As a result, the credit crisis has left many borrowers feeling out of control and powerless. While specific terms vary across lenders, card holders are shouldering more risk than ever before. Most credit card companies can change the terms of your agreement for no real reason—a widely criticized practice that has long been perfectly legal. The problem is that major lenders are exercising this right more frequently and more broadly than ever before.

The good news is that help is on its way. Federal legislation that was passed at the end of 2008 will provide key protections for card holders by July 2010.

Meanwhile, protect your business credit card accounts by monitoring your credit score and following a few simple steps.

Step One: Get to Know Your Service Agreement

Now is the perfect time to review the terms of your credit card agreement. Most are available for download online or you can call customer service to request a hard copy.

Keep your eyes peeled for language about:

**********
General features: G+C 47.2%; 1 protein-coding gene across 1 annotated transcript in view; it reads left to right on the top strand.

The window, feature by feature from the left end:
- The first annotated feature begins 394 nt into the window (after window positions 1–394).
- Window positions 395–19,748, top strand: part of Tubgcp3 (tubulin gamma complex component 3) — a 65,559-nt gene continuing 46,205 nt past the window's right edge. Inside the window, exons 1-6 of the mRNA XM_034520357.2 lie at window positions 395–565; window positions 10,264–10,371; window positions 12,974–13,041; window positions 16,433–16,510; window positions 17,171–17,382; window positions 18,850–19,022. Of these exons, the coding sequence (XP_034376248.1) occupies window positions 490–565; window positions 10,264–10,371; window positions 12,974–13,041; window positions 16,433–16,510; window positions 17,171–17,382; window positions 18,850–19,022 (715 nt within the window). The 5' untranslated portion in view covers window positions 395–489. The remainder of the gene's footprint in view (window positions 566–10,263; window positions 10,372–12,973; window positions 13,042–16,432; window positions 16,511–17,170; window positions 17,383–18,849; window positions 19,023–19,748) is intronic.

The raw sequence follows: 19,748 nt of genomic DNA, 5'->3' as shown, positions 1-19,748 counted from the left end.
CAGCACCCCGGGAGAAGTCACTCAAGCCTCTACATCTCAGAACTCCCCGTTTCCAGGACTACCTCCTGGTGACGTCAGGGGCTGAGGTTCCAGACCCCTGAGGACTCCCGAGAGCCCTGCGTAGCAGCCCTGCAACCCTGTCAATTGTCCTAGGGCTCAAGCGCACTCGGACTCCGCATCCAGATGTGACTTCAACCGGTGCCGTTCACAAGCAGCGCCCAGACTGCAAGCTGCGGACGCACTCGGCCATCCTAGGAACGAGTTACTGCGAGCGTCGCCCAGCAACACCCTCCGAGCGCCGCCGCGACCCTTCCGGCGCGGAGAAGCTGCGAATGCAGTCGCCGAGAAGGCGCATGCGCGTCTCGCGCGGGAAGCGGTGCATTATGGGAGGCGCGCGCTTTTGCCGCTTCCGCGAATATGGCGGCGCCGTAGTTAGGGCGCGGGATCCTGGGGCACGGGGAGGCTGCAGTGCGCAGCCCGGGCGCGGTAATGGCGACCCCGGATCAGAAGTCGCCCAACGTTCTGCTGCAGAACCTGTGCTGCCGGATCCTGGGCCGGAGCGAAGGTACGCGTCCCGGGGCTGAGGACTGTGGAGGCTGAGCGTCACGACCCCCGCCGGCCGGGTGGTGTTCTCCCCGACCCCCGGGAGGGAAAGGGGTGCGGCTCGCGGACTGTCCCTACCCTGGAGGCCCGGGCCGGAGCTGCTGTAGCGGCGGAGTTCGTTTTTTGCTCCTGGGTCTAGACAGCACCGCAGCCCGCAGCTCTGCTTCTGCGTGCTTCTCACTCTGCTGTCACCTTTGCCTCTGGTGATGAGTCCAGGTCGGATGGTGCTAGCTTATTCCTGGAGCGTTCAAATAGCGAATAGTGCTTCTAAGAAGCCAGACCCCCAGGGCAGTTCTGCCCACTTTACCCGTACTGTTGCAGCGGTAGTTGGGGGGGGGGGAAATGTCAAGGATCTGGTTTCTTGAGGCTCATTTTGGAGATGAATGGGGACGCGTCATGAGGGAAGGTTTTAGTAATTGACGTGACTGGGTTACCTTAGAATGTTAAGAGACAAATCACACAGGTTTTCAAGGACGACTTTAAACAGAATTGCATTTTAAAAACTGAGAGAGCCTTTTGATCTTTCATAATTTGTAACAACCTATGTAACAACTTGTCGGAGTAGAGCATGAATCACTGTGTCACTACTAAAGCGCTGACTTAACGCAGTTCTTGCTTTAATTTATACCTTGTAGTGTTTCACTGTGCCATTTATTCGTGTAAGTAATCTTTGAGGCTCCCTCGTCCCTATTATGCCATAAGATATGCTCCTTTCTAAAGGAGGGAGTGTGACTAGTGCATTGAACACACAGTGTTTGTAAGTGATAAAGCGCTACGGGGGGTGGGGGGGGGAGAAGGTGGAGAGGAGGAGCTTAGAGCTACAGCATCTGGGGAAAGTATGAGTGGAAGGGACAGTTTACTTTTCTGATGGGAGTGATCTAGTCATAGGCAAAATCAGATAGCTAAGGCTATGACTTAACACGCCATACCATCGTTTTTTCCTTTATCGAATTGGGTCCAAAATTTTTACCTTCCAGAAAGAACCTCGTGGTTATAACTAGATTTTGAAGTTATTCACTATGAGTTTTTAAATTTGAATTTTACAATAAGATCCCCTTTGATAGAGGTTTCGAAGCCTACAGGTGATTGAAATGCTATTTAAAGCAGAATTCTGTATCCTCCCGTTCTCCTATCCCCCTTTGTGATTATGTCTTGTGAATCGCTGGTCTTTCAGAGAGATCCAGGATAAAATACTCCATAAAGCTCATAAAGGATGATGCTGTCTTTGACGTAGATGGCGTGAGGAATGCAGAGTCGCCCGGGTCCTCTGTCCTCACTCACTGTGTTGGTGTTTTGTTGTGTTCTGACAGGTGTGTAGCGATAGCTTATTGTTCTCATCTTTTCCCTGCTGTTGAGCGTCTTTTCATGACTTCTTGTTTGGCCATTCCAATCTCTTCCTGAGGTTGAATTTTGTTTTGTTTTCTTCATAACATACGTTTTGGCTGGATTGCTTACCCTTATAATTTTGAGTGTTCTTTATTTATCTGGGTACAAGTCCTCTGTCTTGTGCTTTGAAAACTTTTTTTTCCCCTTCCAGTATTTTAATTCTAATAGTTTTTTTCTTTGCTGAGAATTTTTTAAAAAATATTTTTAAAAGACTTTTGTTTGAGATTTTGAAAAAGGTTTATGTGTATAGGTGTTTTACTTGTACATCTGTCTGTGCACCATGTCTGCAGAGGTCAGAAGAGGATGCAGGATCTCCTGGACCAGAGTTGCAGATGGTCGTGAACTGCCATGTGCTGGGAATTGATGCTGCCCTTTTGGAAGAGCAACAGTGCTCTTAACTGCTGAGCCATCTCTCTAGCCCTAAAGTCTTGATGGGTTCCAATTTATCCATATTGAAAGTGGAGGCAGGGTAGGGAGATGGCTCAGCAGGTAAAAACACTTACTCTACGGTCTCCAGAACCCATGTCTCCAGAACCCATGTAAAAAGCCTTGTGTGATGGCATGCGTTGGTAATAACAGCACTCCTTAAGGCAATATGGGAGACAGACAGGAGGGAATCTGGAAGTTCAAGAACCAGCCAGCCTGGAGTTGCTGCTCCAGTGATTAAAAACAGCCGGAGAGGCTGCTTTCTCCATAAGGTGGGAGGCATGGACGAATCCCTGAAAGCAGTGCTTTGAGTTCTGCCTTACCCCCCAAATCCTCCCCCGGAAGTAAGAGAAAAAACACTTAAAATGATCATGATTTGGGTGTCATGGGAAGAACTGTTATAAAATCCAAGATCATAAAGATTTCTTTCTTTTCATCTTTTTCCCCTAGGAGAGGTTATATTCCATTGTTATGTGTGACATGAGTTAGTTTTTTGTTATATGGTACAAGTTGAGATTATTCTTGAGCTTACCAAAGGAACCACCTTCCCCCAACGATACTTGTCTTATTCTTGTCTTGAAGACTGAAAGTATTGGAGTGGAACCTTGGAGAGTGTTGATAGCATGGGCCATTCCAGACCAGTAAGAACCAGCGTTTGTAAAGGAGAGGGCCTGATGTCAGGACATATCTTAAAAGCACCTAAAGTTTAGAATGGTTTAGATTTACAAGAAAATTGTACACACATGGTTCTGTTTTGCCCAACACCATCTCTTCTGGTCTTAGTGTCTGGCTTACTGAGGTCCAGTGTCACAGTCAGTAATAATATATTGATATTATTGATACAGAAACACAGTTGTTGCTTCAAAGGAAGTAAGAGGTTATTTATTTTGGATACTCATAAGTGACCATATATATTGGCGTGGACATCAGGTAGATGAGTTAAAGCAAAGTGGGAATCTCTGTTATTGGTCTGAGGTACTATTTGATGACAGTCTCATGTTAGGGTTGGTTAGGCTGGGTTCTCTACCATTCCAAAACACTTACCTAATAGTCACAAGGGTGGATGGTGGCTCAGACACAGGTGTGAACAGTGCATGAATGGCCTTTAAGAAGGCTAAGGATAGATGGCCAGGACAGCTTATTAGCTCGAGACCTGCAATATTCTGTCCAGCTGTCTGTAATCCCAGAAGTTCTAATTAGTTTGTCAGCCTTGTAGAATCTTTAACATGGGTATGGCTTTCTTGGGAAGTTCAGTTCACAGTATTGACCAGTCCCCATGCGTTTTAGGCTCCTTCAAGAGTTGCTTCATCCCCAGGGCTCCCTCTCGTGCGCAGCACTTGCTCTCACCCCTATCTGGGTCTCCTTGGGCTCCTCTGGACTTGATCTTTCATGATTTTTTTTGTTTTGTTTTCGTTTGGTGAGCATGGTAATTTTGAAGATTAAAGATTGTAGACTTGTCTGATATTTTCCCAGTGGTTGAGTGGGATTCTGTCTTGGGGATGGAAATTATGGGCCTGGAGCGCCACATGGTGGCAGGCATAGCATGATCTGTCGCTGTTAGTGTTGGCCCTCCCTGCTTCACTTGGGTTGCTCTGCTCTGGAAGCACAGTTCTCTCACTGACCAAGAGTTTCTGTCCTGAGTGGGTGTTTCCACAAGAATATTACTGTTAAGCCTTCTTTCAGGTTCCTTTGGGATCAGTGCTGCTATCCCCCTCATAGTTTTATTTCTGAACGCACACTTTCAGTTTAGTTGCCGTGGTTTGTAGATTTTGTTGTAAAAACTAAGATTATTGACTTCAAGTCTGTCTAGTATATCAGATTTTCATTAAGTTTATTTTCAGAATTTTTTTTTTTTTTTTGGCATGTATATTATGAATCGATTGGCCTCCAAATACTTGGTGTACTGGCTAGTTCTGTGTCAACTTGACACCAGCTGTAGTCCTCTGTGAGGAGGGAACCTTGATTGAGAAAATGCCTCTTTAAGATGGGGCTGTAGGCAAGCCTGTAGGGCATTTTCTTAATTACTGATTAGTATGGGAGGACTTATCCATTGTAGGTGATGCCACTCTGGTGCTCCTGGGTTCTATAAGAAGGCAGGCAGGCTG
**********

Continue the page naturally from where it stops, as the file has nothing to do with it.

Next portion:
• Universal defaults (when missed payments on other accounts influence the terms)
  • Late payments
  • Late fees
  • Over-the-limit fees
  • Interest rates
  • Notification procedures
If the thought of all that small print makes your head swim, follow the suggestion of Gene Fairbrother, the lead micro-business consultant for ShopTalk 800. He suggests downloading the PDF of your agreement and searching the document for relevant phrases such as “grace period” and “interest rate.”

If you don’t like what you see and your credit score is good, you may want to shop for a better card. A number of online resources can help you evaluate offers; Web sites like and post average interest rates and consumer reviews for hundreds of lenders.

Above all, remember to read the fine print.

Step Two: Scrutinize Your Statements

It’s more important than ever to read monthly credit card statements with care. Watch for changes in your interest rate and your credit limit, and keep an eye out for fees that are buried in the list of your regular charges.

You should be notified when the terms of your agreement change, but it’s easy to mistake the envelopes for junk mail. If your business requires frequent travel, sign up for online statements to avoid missing important information while you’re out of town.